“Gabba gabba hey!”
Those were the closing words of Shonen Knife, chanted by the trio as they wrapped up their euphoric, high-energy show at Valentine’s Music Hall with the Ramones’ punk-rock battle cry.
For their encore, Shonen Knife had emerged dressed as their Ramones-covering alter ego, the Osaka Ramones, wearing faded blue jeans and shiny black leather jackets. Starting with “Blitzkrieg Bop” and closing with “Pinhead,” they whipped through seven Ramones songs in short blasts, their fists raised in the air and long black hair thrashed in circles.
Goo Goo Dolls bassist Robby Takac – who co-produced “Osaka Ramones,” Shonen Knife’s latest album – handed the trio bouquets of pink flowers following their jubilant Valentine’s performance. The album is a cover tribute to Shonen Knife’s beloved American punk forebears, released on Takac’s Good Charamel record label.
When they started in 1981, the all-female group from Osaka, Japan, endeared fans with catchy tunes, all-around cuteness and charming lyrics about animals, sweets and dancing Barbie – but could barely play their instruments.
That’s not the case today. On a 30th anniversary tour of North America that brought them to Valentine’s on their very last stop (for their first time in Albany), Shonen Knife had rock moves galore: hands raised in devil-horn salute, coordinated hair tosses, guitars dipped and arms wind-milled in unison.
But they also had the rock and roll chops to churn the Valentine’s crowd into frenzy. Of course their line-up is different today, with guitarist Naoko Yamano – who first formed the band with her sister Atsuko and friend Michie Nakatani – the only original member remaining.
But the newer members, bassist Ritsuko Taneda and drummer Emi Morimoto, added a real punk-rock power to the band. Wearing matching Mondrian-inspired color-block dresses for their main hour-long set, the trio blasted through a set of tunes spanning their 30-year history.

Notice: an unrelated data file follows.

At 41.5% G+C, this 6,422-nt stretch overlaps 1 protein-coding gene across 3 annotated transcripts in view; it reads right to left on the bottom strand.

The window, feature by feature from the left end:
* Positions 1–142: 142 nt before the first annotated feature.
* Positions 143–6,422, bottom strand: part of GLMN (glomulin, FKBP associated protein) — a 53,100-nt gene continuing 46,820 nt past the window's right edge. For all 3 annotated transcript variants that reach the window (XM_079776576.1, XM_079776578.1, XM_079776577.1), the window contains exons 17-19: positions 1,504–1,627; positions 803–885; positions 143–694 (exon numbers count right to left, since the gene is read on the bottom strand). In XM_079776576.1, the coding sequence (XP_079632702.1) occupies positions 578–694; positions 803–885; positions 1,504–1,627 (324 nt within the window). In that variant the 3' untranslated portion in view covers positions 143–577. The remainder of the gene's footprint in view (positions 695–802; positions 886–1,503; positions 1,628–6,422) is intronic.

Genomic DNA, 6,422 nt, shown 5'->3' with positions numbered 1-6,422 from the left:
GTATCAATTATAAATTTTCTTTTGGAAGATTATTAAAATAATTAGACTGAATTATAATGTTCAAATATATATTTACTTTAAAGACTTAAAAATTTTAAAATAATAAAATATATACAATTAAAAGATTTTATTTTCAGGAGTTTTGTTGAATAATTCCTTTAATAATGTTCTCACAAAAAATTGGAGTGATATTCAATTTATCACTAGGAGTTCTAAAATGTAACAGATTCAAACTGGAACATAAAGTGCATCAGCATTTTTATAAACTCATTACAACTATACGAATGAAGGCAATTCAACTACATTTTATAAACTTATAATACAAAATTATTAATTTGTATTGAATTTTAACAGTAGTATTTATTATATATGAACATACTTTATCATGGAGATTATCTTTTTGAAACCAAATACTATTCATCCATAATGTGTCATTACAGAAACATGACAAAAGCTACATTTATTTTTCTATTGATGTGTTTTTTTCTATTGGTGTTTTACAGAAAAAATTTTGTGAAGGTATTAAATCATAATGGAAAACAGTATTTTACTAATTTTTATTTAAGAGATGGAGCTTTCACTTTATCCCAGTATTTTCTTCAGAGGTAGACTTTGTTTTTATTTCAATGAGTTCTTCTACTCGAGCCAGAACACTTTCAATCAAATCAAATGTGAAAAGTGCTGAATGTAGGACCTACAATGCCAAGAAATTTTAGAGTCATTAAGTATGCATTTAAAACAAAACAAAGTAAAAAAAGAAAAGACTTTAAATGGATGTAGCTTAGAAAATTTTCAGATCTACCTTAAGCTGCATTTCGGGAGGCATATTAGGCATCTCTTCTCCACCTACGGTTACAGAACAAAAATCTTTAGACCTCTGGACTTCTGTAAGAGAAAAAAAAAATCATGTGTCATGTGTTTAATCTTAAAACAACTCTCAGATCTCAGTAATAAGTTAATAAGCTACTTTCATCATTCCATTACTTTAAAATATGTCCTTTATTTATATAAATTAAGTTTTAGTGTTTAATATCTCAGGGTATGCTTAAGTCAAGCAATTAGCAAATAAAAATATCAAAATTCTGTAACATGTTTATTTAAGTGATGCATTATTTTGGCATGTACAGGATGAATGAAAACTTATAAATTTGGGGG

“Twist Barbie” – which channels the Ramones channeling the Beach Boys – sounded faster and more powerful than on record. “Sweet Christmas,” a new number about eating holiday treats, had all the sweet, sticky goodness of its subject, yet they played it with hair-flying, punk-pop abandon. And when drummer Morimoto sang the adorable “I Am a Cat,” the trio’s smiles were so wide they were infectious.
Before “Rock Society,” another Ramones-inspired three-chord bopper that appeared on Shonen Knife’s 2006 album “Genki Shock,” Yamano explained that “shock” is a Japanese term meaning cheerful, energetic. Quite fitting, of course, because Shonen Knife brought a supreme level of cheerfulness and energy to their rocking.
They make no secret of their reverence for American rock and roll. The song “Red Kross” paid tribute to the L.A. cult band while reciting a Ramones “hey ho, let’s go” chorus. But Shonen Knife played their version of it in an inspired, un-ironic and utterly joyful way that few American rock bands come close to matching today.
Sign me up for the Tim Livingston punk-rock workout video. The magnetic frontman of Albany’s Last Conspirators frog-hopped up and down during “Tribulation Blues,” sank down to his haunches to belt the semi-ironic “Long Live TV,” and stalked energetically about the stage while drummer Al Kash, guitarist Terry Plunkett and bassist Nick Bisanz bashed out a set of straight-up, old school rockers.
Review by Kirsten Ferguson
Photographs by Andrzej Pilarczyk
Osaka Ramones photographs by Kirsten Ferguson
Paul Rapp’s review at Metroland
SHONEN KNIFE SET LIST
THE LAST CONSPIRATORS SET LIST
Walking in Hellfire
Long Live TV
Last Ones Standing
Luther Hamilton Blues
Who Wants a Revolution Anyway